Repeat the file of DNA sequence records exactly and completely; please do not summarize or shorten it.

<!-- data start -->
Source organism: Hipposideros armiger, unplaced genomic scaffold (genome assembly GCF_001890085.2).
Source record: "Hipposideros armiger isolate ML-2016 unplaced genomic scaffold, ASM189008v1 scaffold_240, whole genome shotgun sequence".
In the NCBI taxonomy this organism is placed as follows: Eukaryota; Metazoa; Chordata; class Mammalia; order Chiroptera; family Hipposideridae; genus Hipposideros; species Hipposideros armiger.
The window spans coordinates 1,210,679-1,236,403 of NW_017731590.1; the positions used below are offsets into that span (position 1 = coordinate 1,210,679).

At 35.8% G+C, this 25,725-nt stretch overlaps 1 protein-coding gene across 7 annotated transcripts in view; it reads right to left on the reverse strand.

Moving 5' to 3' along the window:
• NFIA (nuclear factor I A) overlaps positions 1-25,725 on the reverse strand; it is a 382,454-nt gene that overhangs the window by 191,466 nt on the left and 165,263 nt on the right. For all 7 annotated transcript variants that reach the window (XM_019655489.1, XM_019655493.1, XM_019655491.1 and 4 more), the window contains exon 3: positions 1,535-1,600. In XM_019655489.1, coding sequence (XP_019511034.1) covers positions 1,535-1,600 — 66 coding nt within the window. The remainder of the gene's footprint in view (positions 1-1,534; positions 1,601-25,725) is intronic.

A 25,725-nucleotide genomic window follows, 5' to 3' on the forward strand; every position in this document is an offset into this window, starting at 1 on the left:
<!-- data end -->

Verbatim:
Source organism: Hipposideros armiger, unplaced genomic scaffold (genome assembly GCF_001890085.2).
Source record: "Hipposideros armiger isolate ML-2016 unplaced genomic scaffold, ASM189008v1 scaffold_240, whole genome shotgun sequence".
In the NCBI taxonomy this organism is placed as follows: Eukaryota; Metazoa; Chordata; class Mammalia; order Chiroptera; family Hipposideridae; genus Hipposideros; species Hipposideros armiger.
The window spans coordinates 1,210,679-1,236,403 of NW_017731590.1; the positions used below are offsets into that span (position 1 = coordinate 1,210,679).

At 35.8% G+C, this 25,725-nt stretch overlaps 1 protein-coding gene across 7 annotated transcripts in view; it reads right to left on the reverse strand.

Moving 5' to 3' along the window:
• NFIA (nuclear factor I A) overlaps positions 1-25,725 on the reverse strand; it is a 382,454-nt gene that overhangs the window by 191,466 nt on the left and 165,263 nt on the right. For all 7 annotated transcript variants that reach the window (XM_019655489.1, XM_019655493.1, XM_019655491.1 and 4 more), the window contains exon 3: positions 1,535-1,600. In XM_019655489.1, coding sequence (XP_019511034.1) covers positions 1,535-1,600 — 66 coding nt within the window. The remainder of the gene's footprint in view (positions 1-1,534; positions 1,601-25,725) is intronic.

A 25,725-nucleotide genomic window follows, 5' to 3' on the forward strand; every position in this document is an offset into this window, starting at 1 on the left: